Vegetation Map: Definition, Purpose, Use, and Benefit

What is meant by a vegetation map?

A vegetation map is exactly what it sounds like: a map of vegetation. A vegetation map is an essential information for any land manager, whether the land is managed for agriculture, forestry, or recreation, and it is relevant to almost every issue that a land manager faces.

Vegetation cover is a geographic phenomenon. Whatever criteria (physiognomic, structural, ecological, floristics, and so on; see Whittaker, 1978) are used to classify (thus simplify) vegetation, vegetation types can be mapped – as a two-dimensional graphical model known as a vegetation map.

What is the purpose of a vegetation map?

The mosaic of plant communities in the landscape is known as vegetation. Its importance as a resource and an indicator of site qualities necessitates the availability of the most up-to-date information on the character of individual plant communities, their location, and their extent. This information allows for the correlation of vegetation and its seasonal variations with various environmental features. 

The geographical distribution pattern of vegetation in the landscape is revealed when the location and extent of the plant communities are shown on a topographic (contour) map, and the ecological significance of the plant communities can be inferred. One of the first steps in mapping vegetation is selecting an appropriate method to analyze the character of the plant communities.

What is the purpose of a vegetation map?

What is the use of a vegetation map?

Vegetation maps are useful because they can model an area’s current vegetation and be used to predict future vegetation changes. Vegetation maps serve as a foundation for understanding the world around us as well as solving complex problems such as management.

  1. Fire management: When the new vegetation map was compared to data collected in the 1930s, it was discovered that in areas where severe fires occurred, forest vegetation had changed to shrubland. Fire management vegetation data is translated into a fuels map (dead and down woody debris and flammable vegetation) so that fire crews can model how a fire will behave in specific areas more accurately. This is critical for fighting wildfires and managing prescribed burns within the park.
  2. Wildlife management: Understanding where specific plant communities occur allows for a better understanding of where various animals are likely to be found. It provides information about available habitat and food resources for those animals, allowing wildlife managers to better assess how a species is doing and what the population numbers should be.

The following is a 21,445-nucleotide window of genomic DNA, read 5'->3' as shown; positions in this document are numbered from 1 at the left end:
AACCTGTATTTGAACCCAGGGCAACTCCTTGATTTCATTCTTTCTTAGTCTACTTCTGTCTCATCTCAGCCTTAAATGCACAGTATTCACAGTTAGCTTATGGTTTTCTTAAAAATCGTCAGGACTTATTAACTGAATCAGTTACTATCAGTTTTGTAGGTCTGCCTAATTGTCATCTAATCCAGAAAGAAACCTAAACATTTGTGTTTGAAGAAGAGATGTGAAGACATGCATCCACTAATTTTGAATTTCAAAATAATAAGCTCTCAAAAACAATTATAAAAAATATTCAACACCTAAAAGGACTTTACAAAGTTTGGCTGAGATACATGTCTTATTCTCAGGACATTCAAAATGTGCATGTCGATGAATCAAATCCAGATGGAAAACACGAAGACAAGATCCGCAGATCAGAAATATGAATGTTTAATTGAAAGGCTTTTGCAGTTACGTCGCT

What is the benefit of using drones to map vegetation?

Drones can provide measurements of trail parameters like width, depth, and informal trail proliferation, as well as more complex measurements like vegetation change, soil loss due to erosion, or landslides (Turner et al.).

DJI recently released the P4 multispectral, a high-precision unmanned aerial vehicle (UAV or ‘drone’) that incorporates multispectral cameras to facilitate agricultural and environmental monitoring applications. As a result, collecting imagery data for vegetation mapping is now easier and more efficient than ever.

Images are collected by an RGB camera and a multispectral camera array with five global shutter cameras covering blue, green, red, red-edge, and near-infrared bands at a resolution of 1,600 x 1,300 pixels in the DJI P4 multispectral (Figure 1). To align the flight controller, RGB/multispectral cameras, and RTK module, DJI’s built-in system uses real-time, centimeter-accurate positioning data on images captured by all six cameras. 

This fixes the positioning data to the CMOS’s center and ensures that each image uses the most up-to-date metadata. All cameras benefit from the calibration process, which measures and saves radial and tangential lens distortions into each image’s metadata to make post-processing easier. More importantly, a spectral sunlight sensor integrated on top of the UAV captures solar irradiance to maximize the accuracy and consistency of data collection at different times of the day. This allows for the most accurate NDVI results to be obtained.

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